Katharine Houreld wrote for Reuters this week about “harambees” – Swahili for “let’s pull together” – where poor Kenyans have long gathered to solicit donations to cover things like medical and funeral costs. In other words, harambees served as insurance. The system functioned reasonably well until recently, Houreld writes, when changing attitudes and rising disposable incomes signaled the end of the harambee culture and opened opportunities for, among others, formal life insurance firms.
“We have been here two weeks trying to raise money,” Ezra Rahedi told Houreld, while at a harambee in Nairobi looking for help to bury a relative. “If we had insurance, we could have had (the funeral) already.”
Life insurance companies have noted the opportunity. “In our African culture, a problem is communal. (But) this culture is dying,” said Elijah Wachira, managing director of the insurance firm CIC. “We go to the bottom of the pyramid and tell them, ‘This is a more formal way.'” That’s why agents from CIC and other firms are showing up, and speaking up, at harambees.
It seems ironic that the way forward – the formal way – was illuminated not by technology but by knowing what neighbors are saying informally amongst each other.
Mobile Money is Eating Remittance Fees
“Mobile money is driving a price revolution in international remittances,” writes Nika Naghavi, data manager for the Mobile Money Programme at the GSMA, a trade group representing mobile operators. It’s a strong claim – in fact it’s the title of a new report from GSMA. But the research appears to back it up. After exploring the World Bank’s database of worldwide remittance prices, the GSMA report concludes:
“Using mobile money is, on average, more than 50 percent cheaper than using global money transfer operators (MTOs). In the 45 country corridors surveyed, the average cost of sending $200 using mobile money was 2.7 percent, compared to 6.0 percent using global MTOs. Lower transaction fees can translate directly into additional income for remittance recipients.”
MTOs are lowering their prices in response. And lower transaction costs mean more money in the pockets of those receiving remittances: low-income people who are already underserved.
Shifting From ‘Any Drug or Vaccine is Good’
“We have shifted from ‘any drug or vaccine is good’ to ‘what will be a game changer’” in ending the disease forever by 2040, said David Brandling-Bennett, senior adviser for malaria at the Bill & Melinda Gates Foundation.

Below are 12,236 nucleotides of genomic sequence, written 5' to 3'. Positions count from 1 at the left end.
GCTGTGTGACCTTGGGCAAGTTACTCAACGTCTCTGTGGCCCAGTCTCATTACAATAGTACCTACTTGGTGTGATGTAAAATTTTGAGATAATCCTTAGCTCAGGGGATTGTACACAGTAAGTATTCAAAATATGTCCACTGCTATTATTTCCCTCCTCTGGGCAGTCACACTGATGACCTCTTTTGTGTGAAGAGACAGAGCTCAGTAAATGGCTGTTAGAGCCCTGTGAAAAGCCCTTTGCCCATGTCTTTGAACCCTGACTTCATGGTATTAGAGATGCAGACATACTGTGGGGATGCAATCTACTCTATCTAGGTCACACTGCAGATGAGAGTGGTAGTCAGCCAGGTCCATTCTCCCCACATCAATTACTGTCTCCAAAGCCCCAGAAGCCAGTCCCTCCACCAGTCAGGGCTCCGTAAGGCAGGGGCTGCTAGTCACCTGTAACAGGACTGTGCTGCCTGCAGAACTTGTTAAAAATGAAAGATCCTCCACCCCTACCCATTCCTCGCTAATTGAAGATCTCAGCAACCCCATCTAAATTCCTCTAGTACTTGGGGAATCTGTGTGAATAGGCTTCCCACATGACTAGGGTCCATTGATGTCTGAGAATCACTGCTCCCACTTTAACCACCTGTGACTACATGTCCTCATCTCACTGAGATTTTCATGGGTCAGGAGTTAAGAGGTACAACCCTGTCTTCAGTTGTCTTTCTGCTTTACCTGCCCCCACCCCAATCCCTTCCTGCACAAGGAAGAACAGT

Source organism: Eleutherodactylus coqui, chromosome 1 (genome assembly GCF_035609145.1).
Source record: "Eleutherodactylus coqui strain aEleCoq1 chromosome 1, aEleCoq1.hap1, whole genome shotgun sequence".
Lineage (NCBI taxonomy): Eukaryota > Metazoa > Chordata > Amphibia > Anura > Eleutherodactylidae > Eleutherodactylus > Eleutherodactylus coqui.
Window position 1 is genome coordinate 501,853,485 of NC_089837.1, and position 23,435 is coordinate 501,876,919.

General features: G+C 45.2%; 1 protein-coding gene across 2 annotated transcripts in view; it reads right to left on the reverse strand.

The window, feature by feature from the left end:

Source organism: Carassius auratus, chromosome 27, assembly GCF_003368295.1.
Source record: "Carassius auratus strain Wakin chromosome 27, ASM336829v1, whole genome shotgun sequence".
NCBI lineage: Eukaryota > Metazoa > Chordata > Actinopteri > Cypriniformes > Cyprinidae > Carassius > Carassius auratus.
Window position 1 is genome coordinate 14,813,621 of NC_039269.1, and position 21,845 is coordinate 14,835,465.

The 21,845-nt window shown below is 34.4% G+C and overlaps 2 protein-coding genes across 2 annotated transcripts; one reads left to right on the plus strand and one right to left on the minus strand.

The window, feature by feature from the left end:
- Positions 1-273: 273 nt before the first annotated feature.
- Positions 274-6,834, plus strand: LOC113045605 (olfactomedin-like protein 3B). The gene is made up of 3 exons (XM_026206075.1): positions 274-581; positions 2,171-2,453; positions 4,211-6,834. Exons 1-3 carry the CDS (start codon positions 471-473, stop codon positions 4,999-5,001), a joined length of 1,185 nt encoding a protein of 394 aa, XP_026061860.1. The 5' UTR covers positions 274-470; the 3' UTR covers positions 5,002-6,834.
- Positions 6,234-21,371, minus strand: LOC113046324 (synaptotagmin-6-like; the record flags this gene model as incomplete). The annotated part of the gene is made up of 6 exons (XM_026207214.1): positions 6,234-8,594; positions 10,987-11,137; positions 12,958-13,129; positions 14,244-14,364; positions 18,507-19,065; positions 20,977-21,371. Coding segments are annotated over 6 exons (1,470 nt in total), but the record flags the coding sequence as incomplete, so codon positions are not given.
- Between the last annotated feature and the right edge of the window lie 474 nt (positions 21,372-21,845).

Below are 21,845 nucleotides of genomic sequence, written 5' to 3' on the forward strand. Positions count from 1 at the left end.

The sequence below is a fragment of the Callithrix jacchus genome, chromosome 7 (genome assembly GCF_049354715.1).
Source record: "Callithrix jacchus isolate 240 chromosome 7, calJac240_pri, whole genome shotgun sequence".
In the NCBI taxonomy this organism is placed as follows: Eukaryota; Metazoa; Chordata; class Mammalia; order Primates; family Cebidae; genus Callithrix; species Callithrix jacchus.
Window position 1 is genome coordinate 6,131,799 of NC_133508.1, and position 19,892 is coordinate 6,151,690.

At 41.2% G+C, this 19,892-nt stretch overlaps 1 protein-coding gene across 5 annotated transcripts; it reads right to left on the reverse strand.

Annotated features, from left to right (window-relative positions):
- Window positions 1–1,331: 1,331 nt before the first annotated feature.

Even as mosquitos worldwide are developing greater drug resistance, “Seattle’s malaria-fighting community is developing innovations ranging from data modeling and genetic modification to single-dose drugs and sugar traps,” Reuters reports. Led by Gates, they’re thinking big, taking on issues like funding, market dynamics, health worker shortages and ethics.
Importantly, a strategy and an economy of scale is developing among Seattle’s malaria fighters, and that can only spell bad news for disease-carrying mosquitos around the world.
Solar Investment Surge
This week saw two prominent for- profit solar access enterprises landing significant financial rounds. They included d.light, which raised $7.5 million in a debt financing round from investment management firm Developing World Markets. As VentureBeat reported, d.light is now looking into a solar-powered TV to add to its product suite of lamps and chargers, but details are sketchy on a go-to-market strategy. Meanwhile, PEG Africa, which provides financing for solar products to low-income households, announced it had secured a $1.5 million debt raise to procure solar home systems in Ghana. It follows a $7.5 million equity round PEG closed in June. PEG has set a goal of providing financing to 500,000 households, made of mostly low-income consumers, with pay-as-you-go solar systems in West Africa by 2020. Also this month, the International Energy Agency confirmed something that PEG and d.light managers probably already know: The world reached a tipping point on renewables in 2015. The IEA issued a report showing global capacity for renewable energy outpaced coal-fired power for the first time last year, becoming the largest source of installed power capacity in the world.